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Methylation and Acetylation

The body's ability to methylate organic compounds was discovered by German physician Wilhellm His (pictured left) in 1887, when he isolated N-methyl pyridinium hydroxide form the urine of dogs dosed with pyridine acetate1. He studied metabolism with Schmiedeberg in Strassburg and went on to become director of the first medical clinic in Berlin. A musician and painter,he also pioneered studies in cardiac conduction and campaigned to promote disclosure of the composition of proprietary drugs. In 1954, MacLagan and Wilkinson first described methylation of oxygen in their studies on potential anti-thyroid compounds2. While methylation of phenols is fairly rare the methylation of catechols is quite common. The most significant role O-methylation plays in our physiology was uncovered in 1957 when Axelrod3 and Armstrong and McMillan4 described the O-methylation of adrenaline and noradrenaline.S-Methylation was described in 1958 by Sarcione and Sokal when they reported 2-methyl thio-uracil as a metabolite of thio-uracil in the rat5. The mechanism of methylation didn't become clear until Cantoni elucidated the role of S-adenosyl methionine as the active co-factor in all of these reactions6.

Methylation

 Acetylation

Acetylation was first described by Jaffe and Cohn when they observed a most unusual urinary product following furfural administration to dogs and rabbits7. The product, furfuracrylic acid presumably arose from condensation of the aldehyde with the methyl carbon of acetic acid. Cohn's interest in finding further examples of this type of conjugation led him to administer m-nitrobenzaldehyde to dogs wherein he found m-nitro hippuric acid as a urinary product. Fortunately for his career, he also tried rabbits and there the urine yielded N-acetyl amino benzoic acid, the first N-acetylated metabolite. Over 50 years later F. Lipmann studied the acetylation of sulfanilamides and unraveled the role of coenzyme A in acetylation reactions. This work led to the Nobel Prize for Lipmann in 19539.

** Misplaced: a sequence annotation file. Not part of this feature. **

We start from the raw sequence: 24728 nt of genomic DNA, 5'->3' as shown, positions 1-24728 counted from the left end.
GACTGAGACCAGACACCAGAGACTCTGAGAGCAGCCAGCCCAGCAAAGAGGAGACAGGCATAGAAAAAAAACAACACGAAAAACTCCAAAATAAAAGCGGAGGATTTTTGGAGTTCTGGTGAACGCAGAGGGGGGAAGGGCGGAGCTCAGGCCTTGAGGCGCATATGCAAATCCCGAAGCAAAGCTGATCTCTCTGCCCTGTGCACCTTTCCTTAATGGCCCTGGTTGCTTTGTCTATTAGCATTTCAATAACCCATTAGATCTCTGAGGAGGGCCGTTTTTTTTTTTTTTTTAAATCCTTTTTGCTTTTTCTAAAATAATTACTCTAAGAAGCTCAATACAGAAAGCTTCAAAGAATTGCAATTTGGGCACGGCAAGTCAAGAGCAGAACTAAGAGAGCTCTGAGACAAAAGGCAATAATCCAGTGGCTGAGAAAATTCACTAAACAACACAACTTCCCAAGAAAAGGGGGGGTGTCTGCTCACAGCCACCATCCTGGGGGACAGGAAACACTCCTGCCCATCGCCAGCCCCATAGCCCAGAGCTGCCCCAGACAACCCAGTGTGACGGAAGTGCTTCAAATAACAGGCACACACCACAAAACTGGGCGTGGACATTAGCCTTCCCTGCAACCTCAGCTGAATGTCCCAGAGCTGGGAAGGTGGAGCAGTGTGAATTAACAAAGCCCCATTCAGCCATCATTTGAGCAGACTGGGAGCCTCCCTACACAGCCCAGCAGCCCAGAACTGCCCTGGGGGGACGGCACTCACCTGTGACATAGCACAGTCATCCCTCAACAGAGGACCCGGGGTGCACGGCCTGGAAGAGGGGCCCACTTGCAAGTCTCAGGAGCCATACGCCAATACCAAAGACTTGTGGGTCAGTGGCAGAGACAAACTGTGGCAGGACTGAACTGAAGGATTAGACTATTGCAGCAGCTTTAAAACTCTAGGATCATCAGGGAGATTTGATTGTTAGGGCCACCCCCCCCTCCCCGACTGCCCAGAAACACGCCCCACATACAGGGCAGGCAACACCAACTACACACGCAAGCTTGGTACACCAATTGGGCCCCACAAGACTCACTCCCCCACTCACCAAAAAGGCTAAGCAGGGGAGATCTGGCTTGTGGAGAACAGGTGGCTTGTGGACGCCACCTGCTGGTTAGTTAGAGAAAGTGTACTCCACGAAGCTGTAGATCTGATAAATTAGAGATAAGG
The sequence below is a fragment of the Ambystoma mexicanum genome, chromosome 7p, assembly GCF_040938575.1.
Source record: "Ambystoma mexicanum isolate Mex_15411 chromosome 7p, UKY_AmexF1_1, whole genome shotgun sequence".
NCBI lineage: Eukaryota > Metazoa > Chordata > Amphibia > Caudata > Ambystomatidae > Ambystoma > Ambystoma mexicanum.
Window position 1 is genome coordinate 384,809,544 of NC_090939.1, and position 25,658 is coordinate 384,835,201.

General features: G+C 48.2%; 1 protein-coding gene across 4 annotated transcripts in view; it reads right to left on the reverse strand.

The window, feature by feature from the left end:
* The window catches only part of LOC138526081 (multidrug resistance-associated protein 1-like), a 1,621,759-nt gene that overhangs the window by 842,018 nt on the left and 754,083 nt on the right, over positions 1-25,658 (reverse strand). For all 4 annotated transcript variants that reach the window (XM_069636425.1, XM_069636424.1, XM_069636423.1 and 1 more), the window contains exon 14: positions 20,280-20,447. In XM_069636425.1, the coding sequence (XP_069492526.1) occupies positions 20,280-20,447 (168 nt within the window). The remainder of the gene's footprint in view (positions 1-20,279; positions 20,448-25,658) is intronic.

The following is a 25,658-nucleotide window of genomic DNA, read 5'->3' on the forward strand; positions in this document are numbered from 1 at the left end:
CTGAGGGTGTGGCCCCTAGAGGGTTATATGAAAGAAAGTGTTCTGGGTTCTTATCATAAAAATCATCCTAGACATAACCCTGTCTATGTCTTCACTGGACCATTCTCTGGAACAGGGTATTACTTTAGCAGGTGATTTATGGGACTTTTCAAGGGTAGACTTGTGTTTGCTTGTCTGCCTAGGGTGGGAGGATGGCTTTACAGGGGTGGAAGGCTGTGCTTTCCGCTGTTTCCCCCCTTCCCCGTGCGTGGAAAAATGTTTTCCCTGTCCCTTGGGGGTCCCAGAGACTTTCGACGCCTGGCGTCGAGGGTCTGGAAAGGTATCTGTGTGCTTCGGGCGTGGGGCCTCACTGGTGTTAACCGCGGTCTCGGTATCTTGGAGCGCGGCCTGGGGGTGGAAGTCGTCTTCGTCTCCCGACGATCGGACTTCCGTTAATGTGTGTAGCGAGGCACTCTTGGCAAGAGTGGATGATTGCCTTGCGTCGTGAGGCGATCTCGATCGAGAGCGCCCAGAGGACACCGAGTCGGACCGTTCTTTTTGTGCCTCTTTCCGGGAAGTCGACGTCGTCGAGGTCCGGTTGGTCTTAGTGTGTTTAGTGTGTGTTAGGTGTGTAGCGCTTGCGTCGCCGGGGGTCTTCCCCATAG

Ref: 1His, W., Arch.exp.Path.Pharmak.22:253 (1887), , 2 MacLagan, N.F. and Wilkinson, J.H.,Biochem.J. 56:211 (1954), 3Axelrod, J.,Science 126:400 (1957), 4Armstrong, M.D. and McMillan, A. Fed.Proc. 16:146(1957), 5Sarcione, E.J. and Sokal, J.E., J.Biol.Chem., 231:605 (1958),6Cantoni, G.L., J.Biol.Chem.204:403 (1953), 7M.Jaffe and R. Cohn, Ber.dtsch.Chem.Ges.20:2311 (1887), 8R. Cohn, Z.Physiol.Chem.17:294 (1893), 9Lipmann, F., J.Biol.Chem.160:173 (1945)

Picture: His-Lancet (1934) p.1200 Home


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